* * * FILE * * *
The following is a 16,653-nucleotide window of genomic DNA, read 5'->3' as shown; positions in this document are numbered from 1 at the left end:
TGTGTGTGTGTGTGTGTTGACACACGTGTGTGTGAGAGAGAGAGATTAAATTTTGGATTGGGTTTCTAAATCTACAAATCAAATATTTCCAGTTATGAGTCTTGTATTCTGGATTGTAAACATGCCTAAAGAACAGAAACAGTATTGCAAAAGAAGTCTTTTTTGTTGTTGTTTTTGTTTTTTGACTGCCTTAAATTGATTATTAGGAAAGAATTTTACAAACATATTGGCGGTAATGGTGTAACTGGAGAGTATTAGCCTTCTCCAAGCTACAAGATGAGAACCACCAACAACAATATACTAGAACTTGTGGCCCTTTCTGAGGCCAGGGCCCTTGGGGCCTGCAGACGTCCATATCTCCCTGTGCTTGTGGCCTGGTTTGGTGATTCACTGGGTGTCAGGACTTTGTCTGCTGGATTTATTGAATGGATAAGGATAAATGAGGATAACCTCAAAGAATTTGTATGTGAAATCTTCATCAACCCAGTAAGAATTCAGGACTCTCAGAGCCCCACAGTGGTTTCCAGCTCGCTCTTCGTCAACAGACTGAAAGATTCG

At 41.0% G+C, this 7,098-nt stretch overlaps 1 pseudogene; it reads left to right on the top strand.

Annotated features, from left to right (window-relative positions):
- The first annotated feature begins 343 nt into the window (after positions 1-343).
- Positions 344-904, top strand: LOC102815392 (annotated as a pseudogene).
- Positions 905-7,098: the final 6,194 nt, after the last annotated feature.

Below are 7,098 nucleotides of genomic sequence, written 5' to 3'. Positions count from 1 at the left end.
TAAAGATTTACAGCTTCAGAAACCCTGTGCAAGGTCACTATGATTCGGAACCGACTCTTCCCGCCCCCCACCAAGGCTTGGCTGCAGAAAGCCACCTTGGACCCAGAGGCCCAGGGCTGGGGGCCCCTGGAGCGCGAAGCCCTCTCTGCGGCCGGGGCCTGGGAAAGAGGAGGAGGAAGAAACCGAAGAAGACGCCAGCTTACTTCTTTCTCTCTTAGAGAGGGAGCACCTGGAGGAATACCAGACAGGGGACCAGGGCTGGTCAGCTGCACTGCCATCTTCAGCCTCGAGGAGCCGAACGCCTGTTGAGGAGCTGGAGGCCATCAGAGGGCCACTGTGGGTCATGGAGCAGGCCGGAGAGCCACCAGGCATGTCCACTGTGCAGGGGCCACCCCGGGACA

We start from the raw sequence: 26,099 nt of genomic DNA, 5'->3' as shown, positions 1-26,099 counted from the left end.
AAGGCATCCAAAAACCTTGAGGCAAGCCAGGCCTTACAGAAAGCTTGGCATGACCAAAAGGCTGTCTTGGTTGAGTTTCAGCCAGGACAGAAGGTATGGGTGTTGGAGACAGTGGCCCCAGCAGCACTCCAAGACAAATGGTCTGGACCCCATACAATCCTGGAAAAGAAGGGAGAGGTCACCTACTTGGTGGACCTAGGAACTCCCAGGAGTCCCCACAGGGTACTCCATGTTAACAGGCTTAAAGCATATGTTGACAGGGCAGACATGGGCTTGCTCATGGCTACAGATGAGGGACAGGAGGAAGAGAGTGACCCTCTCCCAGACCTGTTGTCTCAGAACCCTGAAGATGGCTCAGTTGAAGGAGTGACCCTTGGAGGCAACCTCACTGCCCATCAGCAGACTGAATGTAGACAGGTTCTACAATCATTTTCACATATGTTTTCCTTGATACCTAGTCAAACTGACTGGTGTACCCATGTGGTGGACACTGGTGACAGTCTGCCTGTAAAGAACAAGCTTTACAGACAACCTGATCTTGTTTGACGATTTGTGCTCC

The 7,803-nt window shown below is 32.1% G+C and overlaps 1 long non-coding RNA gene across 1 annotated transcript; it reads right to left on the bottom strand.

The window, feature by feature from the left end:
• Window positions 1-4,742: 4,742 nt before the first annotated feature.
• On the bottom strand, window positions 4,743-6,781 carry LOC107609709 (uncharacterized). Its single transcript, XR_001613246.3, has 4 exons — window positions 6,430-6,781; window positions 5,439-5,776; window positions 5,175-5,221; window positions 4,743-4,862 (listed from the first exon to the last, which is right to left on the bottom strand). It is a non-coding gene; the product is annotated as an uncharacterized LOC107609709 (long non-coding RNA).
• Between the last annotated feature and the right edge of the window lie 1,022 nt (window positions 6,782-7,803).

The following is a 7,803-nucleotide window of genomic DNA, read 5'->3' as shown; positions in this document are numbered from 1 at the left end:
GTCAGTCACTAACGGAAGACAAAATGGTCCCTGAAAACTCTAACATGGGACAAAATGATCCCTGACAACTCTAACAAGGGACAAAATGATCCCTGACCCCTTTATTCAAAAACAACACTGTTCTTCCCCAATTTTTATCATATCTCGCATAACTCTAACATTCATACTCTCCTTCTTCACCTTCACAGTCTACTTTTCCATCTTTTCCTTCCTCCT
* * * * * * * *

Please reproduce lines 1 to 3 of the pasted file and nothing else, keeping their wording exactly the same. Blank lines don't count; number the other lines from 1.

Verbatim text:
The following is a 16,653-nucleotide window of genomic DNA, read 5'->3' as shown; positions in this document are numbered from 1 at the left end:
TGTGTGTGTGTGTGTGTTGACACACGTGTGTGTGAGAGAGAGAGATTAAATTTTGGATTGGGTTTCTAAATCTACAAATCAAATATTTCCAGTTATGAGTCTTGTATTCTGGATTGTAAACATGCCTAAAGAACAGAAACAGTATTGCAAAAGAAGTCTTTTTTGTTGTTGTTTTTGTTTTTTGACTGCCTTAAATTGATTATTAGGAAAGAATTTTACAAACATATTGGCGGTAATGGTGTAACTGGAGAGTATTAGCCTTCTCCAAGCTACAAGATGAGAACCACCAACAACAATATACTAGAACTTGTGGCCCTTTCTGAGGCCAGGGCCCTTGGGGCCTGCAGACGTCCATATCTCCCTGTGCTTGTGGCCTGGTTTGGTGATTCACTGGGTGTCAGGACTTTGTCTGCTGGATTTATTGAATGGATAAGGATAAATGAGGATAACCTCAAAGAATTTGTATGTGAAATCTTCATCAACCCAGTAAGAATTCAGGACTCTCAGAGCCCCACAGTGGTTTCCAGCTCGCTCTTCGTCAACAGACTGAAAGATTCG

At 41.0% G+C, this 7,098-nt stretch overlaps 1 pseudogene; it reads left to right on the top strand.